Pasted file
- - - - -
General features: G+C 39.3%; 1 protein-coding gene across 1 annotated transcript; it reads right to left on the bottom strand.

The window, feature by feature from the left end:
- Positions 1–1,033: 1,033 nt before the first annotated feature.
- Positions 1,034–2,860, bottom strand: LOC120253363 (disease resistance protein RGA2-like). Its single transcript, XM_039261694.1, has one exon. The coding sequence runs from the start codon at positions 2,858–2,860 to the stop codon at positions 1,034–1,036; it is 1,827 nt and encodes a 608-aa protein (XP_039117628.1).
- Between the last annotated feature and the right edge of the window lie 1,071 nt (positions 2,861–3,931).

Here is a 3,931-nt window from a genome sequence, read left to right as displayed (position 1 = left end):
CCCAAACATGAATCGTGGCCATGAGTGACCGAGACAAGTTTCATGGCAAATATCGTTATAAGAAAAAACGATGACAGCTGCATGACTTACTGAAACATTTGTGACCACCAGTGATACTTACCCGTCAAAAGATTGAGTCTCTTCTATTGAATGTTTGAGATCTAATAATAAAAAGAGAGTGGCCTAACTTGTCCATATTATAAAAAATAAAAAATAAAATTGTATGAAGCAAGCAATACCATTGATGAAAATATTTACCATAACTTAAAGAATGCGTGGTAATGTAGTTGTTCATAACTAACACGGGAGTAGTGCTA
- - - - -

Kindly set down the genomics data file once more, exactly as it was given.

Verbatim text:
General features: G+C 39.3%; 1 protein-coding gene across 1 annotated transcript; it reads right to left on the bottom strand.

The window, feature by feature from the left end:
- Positions 1–1,033: 1,033 nt before the first annotated feature.
- Positions 1,034–2,860, bottom strand: LOC120253363 (disease resistance protein RGA2-like). Its single transcript, XM_039261694.1, has one exon. The coding sequence runs from the start codon at positions 2,858–2,860 to the stop codon at positions 1,034–1,036; it is 1,827 nt and encodes a 608-aa protein (XP_039117628.1).
- Between the last annotated feature and the right edge of the window lie 1,071 nt (positions 2,861–3,931).

Here is a 3,931-nt window from a genome sequence, read left to right as displayed (position 1 = left end):
CCCAAACATGAATCGTGGCCATGAGTGACCGAGACAAGTTTCATGGCAAATATCGTTATAAGAAAAAACGATGACAGCTGCATGACTTACTGAAACATTTGTGACCACCAGTGATACTTACCCGTCAAAAGATTGAGTCTCTTCTATTGAATGTTTGAGATCTAATAATAAAAAGAGAGTGGCCTAACTTGTCCATATTATAAAAAATAAAAAATAAAATTGTATGAAGCAAGCAATACCATTGATGAAAATATTTACCATAACTTAAAGAATGCGTGGTAATGTAGTTGTTCATAACTAACACGGGAGTAGTGCTA